Christian Petersen Receives NIH New Innovator Award
Tissue regeneration biologist receives support for innovative biomedical research
EVANSTON, Ill. --- Christian Petersen, assistant professor of molecular biosciences at the Weinberg College of Arts and Sciences at Northwestern University, has received the National Institutes of Health (NIH) Director’s New Innovator Award -- a high-risk, high-reward research honor.
With the long-range goal of harnessing the potential of stem cells for human tissue repair, Petersen is working to understand the planarian flatworm’s amazing ability to regenerate its entire body from a small wedge of tissue.
According to the NIH, the award is designed specifically to support unusually creative new investigators with highly innovative research ideas at an early stage of his or her career. Only 41 such grants were announced Monday (Sept. 30), presented to scientists proposing innovative approaches to major contemporary challenges in biomedical research.
Planarian flatworms are capable of replacing any tissue damaged by injury, even after decapitation, due to the precise orchestration of adult pluripotent stem cells. Studies of this animal will allow identification of the molecular players and organizing principles that govern perfect tissue restoration.
The NIH award is for $2.3 million over five years. Petersen will use his funding to test the hypothesis that animals capable of adult tissue regeneration have specialized and robust spatial information systems that control the precise utilization of stem cells for producing appropriate new tissues after injury.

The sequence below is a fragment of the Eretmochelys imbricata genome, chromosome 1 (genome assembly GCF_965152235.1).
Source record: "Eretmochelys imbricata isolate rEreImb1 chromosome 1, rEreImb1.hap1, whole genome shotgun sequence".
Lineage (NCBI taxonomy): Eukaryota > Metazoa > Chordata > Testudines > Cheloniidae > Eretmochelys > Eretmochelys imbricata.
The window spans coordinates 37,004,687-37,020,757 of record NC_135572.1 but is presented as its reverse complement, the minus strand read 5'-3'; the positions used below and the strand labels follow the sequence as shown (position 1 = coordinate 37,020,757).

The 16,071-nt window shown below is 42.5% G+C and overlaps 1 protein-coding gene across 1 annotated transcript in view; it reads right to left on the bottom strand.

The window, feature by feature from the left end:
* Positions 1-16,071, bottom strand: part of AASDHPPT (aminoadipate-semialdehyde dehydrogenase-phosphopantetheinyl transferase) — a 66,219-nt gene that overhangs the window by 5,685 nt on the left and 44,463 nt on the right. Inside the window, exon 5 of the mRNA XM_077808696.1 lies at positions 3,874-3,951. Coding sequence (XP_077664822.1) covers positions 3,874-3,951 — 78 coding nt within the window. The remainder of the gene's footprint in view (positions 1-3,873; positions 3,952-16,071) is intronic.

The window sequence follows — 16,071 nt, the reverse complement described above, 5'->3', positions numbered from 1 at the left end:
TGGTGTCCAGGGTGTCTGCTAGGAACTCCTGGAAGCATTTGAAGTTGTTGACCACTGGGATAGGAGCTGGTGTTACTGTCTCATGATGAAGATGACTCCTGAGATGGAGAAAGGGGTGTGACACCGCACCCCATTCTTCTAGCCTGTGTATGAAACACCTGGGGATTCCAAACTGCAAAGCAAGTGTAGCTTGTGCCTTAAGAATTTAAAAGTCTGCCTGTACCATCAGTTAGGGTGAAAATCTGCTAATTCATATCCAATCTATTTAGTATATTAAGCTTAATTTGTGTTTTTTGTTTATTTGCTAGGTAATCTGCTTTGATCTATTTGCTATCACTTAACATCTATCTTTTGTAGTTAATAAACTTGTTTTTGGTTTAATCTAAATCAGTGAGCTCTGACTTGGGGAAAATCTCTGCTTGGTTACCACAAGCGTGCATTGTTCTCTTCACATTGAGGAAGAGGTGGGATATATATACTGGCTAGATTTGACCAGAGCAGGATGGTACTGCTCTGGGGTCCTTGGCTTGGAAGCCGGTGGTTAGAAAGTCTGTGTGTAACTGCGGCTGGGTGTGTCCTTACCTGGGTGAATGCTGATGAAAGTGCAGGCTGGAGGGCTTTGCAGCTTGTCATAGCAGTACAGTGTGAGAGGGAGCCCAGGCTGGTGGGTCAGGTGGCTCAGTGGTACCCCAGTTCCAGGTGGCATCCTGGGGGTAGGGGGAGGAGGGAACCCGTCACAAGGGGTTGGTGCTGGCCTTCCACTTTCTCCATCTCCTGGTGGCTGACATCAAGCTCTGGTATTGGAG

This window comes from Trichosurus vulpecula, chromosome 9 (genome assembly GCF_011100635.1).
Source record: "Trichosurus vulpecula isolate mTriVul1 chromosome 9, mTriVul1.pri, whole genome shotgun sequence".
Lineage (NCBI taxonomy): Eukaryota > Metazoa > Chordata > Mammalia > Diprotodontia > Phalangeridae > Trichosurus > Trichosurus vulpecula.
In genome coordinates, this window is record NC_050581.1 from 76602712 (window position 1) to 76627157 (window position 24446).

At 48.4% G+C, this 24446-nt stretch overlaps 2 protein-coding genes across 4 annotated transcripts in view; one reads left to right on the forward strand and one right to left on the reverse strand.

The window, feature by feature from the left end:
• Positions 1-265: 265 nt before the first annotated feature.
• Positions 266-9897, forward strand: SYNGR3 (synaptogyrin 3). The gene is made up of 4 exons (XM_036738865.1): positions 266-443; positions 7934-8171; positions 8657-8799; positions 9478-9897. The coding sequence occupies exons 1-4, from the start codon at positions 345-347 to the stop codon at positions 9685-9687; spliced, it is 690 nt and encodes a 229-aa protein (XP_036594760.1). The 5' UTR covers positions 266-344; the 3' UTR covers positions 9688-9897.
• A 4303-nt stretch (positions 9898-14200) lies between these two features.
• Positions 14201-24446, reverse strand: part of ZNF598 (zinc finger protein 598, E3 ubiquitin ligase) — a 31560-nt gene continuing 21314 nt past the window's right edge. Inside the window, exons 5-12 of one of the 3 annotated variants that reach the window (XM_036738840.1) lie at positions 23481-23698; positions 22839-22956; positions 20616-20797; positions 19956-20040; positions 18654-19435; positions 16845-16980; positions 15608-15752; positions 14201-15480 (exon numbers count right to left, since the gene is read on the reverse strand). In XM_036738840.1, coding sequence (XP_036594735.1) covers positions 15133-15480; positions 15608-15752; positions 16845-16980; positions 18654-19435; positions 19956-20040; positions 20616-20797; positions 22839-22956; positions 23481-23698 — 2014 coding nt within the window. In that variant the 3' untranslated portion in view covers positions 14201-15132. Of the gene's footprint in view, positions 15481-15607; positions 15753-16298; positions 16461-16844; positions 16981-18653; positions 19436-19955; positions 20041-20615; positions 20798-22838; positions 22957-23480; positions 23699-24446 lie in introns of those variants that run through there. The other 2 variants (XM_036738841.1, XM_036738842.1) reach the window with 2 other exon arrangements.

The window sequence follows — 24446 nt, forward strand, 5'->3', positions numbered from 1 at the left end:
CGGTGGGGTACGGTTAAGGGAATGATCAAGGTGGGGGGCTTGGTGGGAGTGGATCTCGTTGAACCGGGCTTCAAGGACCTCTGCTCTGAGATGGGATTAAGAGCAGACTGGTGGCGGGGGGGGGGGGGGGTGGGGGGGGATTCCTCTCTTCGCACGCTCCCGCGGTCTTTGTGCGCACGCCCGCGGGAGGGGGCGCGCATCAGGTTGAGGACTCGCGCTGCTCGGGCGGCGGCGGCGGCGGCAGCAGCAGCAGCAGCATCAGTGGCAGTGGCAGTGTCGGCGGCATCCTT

“We anticipate that a complete understanding of these positional control systems will ultimately provide inspiration for novel tissue engineering methods or strategies to promote natural repair mechanisms in humans,” Petersen said.
The New Innovator Award is part of the High Risk-High Reward program supported by the National Institutes of Health Common Fund.
“This program allows researchers to propose highly creative research projects across a broad range of biomedical research areas, that involve inherent risk, but have the potential for high rewards,” NIH Director Francis S. Collins said.